Benefits, welfare, the dole – call it what you will. It’s the financial safety net that attempts to aid and protect the poorest and most vulnerable in our society. It pays for housing for those who can’t afford it, it pays for clothes and food for children when their parents are out of work, pays for appropriate help for the elderly and those with disabilities.
But thanks to years of inflammatory rhetoric from politicians and the media, those in receipt of benefits are demonised, hated, mocked and looked down upon. They’re scroungers, scum, they all have enormous flatscreen televisions, they drink and smoke, they don’t want to work. It’s a familiar stereotype but it’s an inaccurate one. A YouGov poll recently found that two fifths of people asked think benefits are too generous. However it also found that people who know least about benefits are the most hostile towards claimants.
The fact is that a far greater proportion of the welfare budget is spent on people in paid work than is on the able-bodied unemployed. According to the DWP Income Support and Working Tax Credits (both paid to those in work but on low incomes) in the financial year 2011-2012 amounted to £13.8bn. In contrast to this just £4.9bn was paid to those claiming Jobseekers Allowance. The same DWP figures show that welfare costs are divided as follows:
Elderly – 42.3%
Low income – 20.8%
Families – 18.4%
Sick and disabled – 15.5%
Jobseekers – 2.6%
Other – 0.4%
So much for the accusation that the unemployed are a major drain on the welfare budget.
Another popular whinge about those claiming benefits seems to be that it’s working people’s taxes who pay for their flatscreen TV and luxurious lifestyle. Now, putting aside that stereotype it is quite true that tax pays for the welfare system. It also pays for the NHS, road maintenance, the emergency services, the armed forces, schools, the royal family, council responsibilities such as rubbish collections and so on. Any working individual is paying a very small proportion of their tax into the benefits system and it’s very important that they do. Why? Because you never know when you might need that safety net. It’s all very well for working people to complain about the unemployed but the truth is that they are only one redundancy, one accident or illness away from being out of work themselves.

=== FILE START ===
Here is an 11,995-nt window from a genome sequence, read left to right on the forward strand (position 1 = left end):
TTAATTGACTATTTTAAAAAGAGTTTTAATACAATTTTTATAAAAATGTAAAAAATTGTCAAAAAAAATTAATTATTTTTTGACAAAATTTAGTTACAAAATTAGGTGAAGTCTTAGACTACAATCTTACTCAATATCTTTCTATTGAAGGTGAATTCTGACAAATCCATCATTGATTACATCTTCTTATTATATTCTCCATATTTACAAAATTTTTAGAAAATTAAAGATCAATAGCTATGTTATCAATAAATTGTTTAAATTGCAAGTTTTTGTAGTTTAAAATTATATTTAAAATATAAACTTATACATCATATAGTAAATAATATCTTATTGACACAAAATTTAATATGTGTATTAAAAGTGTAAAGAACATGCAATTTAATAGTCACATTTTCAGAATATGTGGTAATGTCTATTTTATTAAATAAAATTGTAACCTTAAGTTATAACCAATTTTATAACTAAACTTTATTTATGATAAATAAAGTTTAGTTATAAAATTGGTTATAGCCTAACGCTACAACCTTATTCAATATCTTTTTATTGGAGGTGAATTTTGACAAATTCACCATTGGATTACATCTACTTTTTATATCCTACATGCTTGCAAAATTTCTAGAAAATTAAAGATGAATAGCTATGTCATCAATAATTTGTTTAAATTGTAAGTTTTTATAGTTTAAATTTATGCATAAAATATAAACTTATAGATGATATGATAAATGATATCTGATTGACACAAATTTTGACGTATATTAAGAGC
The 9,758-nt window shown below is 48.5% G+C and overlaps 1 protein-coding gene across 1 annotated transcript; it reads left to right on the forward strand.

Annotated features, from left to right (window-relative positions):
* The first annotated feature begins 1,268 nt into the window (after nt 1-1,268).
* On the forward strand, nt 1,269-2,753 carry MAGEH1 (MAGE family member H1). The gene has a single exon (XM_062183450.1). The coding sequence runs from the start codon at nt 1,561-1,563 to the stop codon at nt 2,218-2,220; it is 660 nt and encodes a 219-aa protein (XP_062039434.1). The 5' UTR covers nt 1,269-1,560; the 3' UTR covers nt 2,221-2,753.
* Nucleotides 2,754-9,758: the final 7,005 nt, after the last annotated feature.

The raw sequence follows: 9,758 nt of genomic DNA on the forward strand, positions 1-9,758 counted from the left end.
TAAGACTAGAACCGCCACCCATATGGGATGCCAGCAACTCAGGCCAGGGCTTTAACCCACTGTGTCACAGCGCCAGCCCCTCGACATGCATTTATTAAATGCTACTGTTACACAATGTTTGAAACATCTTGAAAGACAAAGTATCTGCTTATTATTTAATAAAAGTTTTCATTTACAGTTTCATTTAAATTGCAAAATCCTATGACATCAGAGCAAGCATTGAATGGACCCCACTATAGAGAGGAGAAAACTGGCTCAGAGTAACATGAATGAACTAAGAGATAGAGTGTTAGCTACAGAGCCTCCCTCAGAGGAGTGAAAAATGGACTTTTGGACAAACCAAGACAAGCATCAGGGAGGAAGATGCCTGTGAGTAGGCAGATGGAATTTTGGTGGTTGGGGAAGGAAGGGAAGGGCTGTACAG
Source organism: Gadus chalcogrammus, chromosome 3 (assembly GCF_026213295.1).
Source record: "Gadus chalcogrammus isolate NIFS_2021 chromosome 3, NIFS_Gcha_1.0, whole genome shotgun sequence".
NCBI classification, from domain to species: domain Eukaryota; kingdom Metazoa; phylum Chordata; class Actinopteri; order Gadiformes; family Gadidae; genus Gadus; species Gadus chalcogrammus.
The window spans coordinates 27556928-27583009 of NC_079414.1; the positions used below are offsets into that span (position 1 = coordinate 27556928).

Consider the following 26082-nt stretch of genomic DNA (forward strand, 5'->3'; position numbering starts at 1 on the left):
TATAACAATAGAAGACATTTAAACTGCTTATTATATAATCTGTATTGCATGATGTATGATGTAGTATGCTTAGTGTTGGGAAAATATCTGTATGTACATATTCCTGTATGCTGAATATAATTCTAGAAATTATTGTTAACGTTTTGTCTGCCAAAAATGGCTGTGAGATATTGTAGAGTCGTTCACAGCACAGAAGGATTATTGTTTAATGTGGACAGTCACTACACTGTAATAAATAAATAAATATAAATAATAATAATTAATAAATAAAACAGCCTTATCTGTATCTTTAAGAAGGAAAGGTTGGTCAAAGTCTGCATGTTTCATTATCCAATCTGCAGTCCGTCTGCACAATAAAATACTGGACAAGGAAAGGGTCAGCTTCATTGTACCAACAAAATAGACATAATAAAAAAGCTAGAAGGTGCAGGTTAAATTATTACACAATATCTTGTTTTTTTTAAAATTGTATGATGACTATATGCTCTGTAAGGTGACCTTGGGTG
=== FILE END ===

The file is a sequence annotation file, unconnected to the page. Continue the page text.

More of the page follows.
So let’s look at that stereotype now, starting with the inevitable complaint about flatscreen televisions. Firstly I’m not sure whether it’s even possible these days to buy a television that isn’t flatscreen. Secondly, it’s entirely possible that said television was bought in better times, while someone in the family was working. Thirdly, it may have been a gift. Fourthly and most crucially – it really isn’t anyone’s business what a benefits claimant spends their money on (this applies to alcohol and cigarettes as well).
Another common misconception about the unemployed is that they’re lazy, workshy and can’t be bothered to get a job. Well folks, it’s not that easy. Recent figures show that at least 4 people claiming Job Seeker’s Allowance apply for each unfilled JobCentre vacancy in the UK. In some areas of the country there are more than 20 applicants per vacancy. A JSA claimant has to show that they are applying for at least 3 jobs per week or they don’t receive the payment of £71.70. Yes, that’s all JSA is. Even allowing for housing benefit (which many jobseekers won’t be entitled to because they have a mortgage) and child tax credits/child benefit that’s a very small amount to raise a family on. Utility bills, food, clothing for growing children, money for school trips and expenses, maybe broadband to facilitate jobhunting and homework, maybe a car… Very few people claiming benefits are living a life of luxury.
So next time you hear the a politician or other public figure making inflammatory claims about those on benefits, or the next time you read an overly exaggerated story in the media, stop. Pause. Remember the DWP figures, remember the facts – and remember that one day it could be you on the receiving end of that hatred.